My Food Obsession
I walked, for a long time, in a veil of shame. I was the one who always had room for more. I could out-eat the grown men from my 5'1" female frame. At bedtime, I dreamed of breakfast. At breakfast, I discussed brunch. When we talked of going to an event, my mind danced around the possible foods that may be served there. As the weight crept up, I learned to silence these thoughts and keep them to myself. Yes, OF COURSE the “fat girl” is thinking about food.
No matter how much we promote it, nobody enjoys the feeling of being different. At least, not until you discover just what it is that makes you different. For a long time, I felt that I must just be broken. That everyone else had been programmed to have a healthy relationship with food, and I was some kind of freak. I was doomed to be embarrassed because I couldn’t get food off my mind.
Back when MyFitnessPal and other calorie counting programs started to arrive on the scene, they became ALL the rage. I tried, I really did, but counting each calorie only highlighted my obsession with food. It didn’t stop me from thinking about it all of the time. If anything, I thought about it MORE because now I had to keep a constant tally in my head. It drove me crazy and led to more than one absolute tear-ridden breakdown.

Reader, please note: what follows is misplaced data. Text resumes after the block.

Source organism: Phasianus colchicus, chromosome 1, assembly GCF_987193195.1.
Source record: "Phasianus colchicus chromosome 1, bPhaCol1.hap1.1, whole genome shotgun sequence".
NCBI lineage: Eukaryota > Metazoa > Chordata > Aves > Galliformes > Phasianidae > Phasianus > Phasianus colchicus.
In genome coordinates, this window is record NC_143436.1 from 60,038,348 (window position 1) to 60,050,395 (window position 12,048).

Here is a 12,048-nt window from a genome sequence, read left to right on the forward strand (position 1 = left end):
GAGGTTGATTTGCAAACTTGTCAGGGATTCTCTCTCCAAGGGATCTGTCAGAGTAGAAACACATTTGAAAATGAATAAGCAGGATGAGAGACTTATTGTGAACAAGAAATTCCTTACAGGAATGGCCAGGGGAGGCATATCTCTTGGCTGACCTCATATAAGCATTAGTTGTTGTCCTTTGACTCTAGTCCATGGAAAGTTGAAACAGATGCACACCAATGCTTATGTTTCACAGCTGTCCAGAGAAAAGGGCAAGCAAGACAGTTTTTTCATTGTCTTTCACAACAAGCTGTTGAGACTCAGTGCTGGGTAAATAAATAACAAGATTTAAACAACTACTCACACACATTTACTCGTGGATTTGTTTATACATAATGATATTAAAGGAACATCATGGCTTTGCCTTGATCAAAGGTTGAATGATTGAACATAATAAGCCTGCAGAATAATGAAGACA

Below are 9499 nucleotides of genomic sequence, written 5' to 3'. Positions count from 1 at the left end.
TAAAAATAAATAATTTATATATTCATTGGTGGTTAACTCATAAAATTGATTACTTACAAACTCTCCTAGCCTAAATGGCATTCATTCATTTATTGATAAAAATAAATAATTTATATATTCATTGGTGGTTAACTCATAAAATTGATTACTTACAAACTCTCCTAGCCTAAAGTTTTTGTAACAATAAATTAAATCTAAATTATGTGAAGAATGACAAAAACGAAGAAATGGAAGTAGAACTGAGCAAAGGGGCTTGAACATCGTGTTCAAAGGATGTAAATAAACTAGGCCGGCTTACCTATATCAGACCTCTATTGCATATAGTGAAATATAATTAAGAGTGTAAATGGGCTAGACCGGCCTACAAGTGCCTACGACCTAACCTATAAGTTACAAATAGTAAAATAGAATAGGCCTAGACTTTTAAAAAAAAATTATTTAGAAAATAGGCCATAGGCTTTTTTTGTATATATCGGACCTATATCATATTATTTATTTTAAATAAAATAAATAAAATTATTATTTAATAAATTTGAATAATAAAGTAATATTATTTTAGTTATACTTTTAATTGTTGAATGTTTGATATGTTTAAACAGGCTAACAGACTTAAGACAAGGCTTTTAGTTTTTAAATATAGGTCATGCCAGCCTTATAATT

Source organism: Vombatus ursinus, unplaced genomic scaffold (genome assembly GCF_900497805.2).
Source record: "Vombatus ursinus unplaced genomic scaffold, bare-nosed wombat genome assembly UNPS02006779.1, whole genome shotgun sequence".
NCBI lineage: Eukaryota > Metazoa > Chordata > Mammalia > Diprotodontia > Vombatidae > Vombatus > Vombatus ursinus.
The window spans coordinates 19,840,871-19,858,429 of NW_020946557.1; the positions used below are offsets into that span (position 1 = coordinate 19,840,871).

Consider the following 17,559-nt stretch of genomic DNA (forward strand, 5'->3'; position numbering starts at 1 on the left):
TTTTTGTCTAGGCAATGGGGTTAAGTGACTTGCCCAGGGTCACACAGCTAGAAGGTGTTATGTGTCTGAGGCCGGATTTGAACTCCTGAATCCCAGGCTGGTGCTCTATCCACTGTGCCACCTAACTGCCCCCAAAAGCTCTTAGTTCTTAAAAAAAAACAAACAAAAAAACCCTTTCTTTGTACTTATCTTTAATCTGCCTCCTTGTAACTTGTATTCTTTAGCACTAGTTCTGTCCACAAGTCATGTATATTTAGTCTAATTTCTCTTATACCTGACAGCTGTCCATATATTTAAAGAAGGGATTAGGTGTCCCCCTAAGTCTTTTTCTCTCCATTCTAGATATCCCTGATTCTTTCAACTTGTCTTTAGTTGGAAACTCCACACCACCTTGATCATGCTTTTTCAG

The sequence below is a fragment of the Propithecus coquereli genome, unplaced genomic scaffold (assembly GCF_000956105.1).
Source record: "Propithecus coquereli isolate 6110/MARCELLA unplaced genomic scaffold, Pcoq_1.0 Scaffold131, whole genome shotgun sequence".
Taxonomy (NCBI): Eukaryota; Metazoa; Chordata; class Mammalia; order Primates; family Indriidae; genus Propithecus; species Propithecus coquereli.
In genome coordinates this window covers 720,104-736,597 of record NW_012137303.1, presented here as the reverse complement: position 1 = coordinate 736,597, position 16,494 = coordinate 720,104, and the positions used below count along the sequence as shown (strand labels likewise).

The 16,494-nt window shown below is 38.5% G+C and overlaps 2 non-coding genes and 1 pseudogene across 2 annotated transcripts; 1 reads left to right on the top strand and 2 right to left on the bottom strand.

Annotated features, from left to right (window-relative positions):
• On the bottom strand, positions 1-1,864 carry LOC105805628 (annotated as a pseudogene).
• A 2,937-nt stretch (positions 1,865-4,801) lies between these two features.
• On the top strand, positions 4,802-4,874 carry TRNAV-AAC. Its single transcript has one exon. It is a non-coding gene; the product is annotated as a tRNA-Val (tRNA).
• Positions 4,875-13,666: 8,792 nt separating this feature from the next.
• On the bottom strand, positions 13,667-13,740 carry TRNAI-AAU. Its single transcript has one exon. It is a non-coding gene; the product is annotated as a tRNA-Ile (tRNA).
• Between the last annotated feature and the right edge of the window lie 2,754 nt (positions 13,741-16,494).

One day, I was reading, and came across the history of an old study conducted at the end of WWII. You may have heard of it. The Minnesota Starvation Experiment. For nearly a year (1944–1945), researchers at the University of Minnesota created near-starvation conditions for 36 student volunteers.
If you know your history, this time period saw quite a lot of war-induced famine around the world. Researchers wanted to understand more about the physiological effects of starvation, as well as best practices for re-feeding the victims. The volunteers were healthy adult men, who had mostly been conscientious objectors of the draft.
As I read, I noticed how much I was relating to the participants of the study. Depression, anxiety, paranoia while hungry…binge eating and food obsession. I thought about my formative years. Our single mother was radically unprepared to care for us on her own. Likely the result of her own childhood neglect.